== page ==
by Farida Dawkins, at 02:48 pm, February 23, 2018, Features, News, Politics

These islands in the Caribbean are the most corrupt

Corruption is an international problem that affects the well-being and livelihood of many individuals – especially those in developing regions. Markedly, there are initiatives being developed to combat the problem such as the Bahamas passed a law on the access to public information, Guyana has created checks and balances for the process of public procurement, and finally, Jamaica developed the anti-corruption agency to conduct investigations.

Nonetheless, despite the aforementioned efforts, certain Caribbean islands have scored poorly in a recent corruption tally conducted by Transparency International.

The Global anti-corruption agency Transparency International has released its latest 2017 Corruption Perception Index (CPI) which ranks 180 countries and territories by their perceived levels of public sector corruption according to experts and businesspeople.

There was little progress in ending corruption as about two-thirds of the countries scored below 50, with an average score of 43. New Zealand and Denmark were ranked the least corrupt countries in the world.

Africa was the worst performing region in the 2017 Index with average scores lower than 50. The least corrupt country in Africa was Botswana which ranked 34 out of 180. Senegal (66) and Cote d’Ivoire (103) were the countries that made great strides towards alleviating corruption.

While not the most corrupt region, the Caribbean held some troubling figures.  The least corrupt island was Barbados which ranked 25 out of 180.  Additional pleasantly ranked islands were Bahamas (28), Saint Lucia (48), Dominica (42), Saint Vincent and the Grenadines (40). The aforementioned did well against European countries such as Italy (54), Greece (59) and Hungary (66).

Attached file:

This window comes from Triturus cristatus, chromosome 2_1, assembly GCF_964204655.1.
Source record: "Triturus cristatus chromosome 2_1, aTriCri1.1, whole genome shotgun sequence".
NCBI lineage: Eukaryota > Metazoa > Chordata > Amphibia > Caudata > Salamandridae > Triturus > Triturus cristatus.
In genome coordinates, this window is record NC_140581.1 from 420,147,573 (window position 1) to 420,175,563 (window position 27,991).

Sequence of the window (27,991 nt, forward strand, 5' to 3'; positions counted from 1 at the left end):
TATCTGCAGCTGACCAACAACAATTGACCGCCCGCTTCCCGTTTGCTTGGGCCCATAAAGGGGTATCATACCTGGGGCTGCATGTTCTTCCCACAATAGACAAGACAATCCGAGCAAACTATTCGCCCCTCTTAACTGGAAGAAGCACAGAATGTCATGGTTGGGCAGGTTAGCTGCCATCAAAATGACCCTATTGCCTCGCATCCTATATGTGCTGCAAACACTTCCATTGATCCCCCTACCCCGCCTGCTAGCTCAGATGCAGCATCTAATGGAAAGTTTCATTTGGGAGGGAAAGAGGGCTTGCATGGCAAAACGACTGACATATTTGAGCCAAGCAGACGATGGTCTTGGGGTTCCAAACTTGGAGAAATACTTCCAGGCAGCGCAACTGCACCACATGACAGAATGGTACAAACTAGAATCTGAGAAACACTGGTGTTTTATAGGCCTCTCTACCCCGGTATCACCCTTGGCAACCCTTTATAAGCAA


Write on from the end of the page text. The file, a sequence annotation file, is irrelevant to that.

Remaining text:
Trinidad and Tobago (77), Suriname (77), Jamaica (68), and Cuba (62) are the second group of most corrupt islands. Their ranking while not extremely high, still pointed towards a troubling trend.

The most corrupt islands are Haiti (157) and Guyana (91) respectively.

Transparency International imparted the following tidbits to curb shadiness within government entities:

  • Governments and businesses must do more to encourage free speech, independent media, political dissent and an open and engaged civil society.
  • Governments should minimize regulations on media, including traditional and new media, and ensure that journalists can work without fear of repression or violence. In addition, international donors should consider press freedom relevant to development aid or access to international organizations.
  • Civil society and governments should promote laws that focus on access to information. This access helps enhance transparency and accountability while reducing opportunities for corruption. It is important, however, for governments to not only invest in an appropriate legal framework for such laws but also commit to their implementation.
  • Activists and governments should take advantage of the momentum generated by the United Nations Sustainable Development Goals (SDGs) to advocate and push for reforms at the national and global level. Specifically, governments must ensure access to information and the protection of fundamental freedoms and align these to international agreements and best practices.
  • Governments and businesses should proactively disclose relevant public interest information in open data formats. Proactive disclosure of relevant data, including government budgets, company ownership, public procurement and political party finances allows journalists, civil society and affected communities to identify patterns of corrupt conduct more efficiently.


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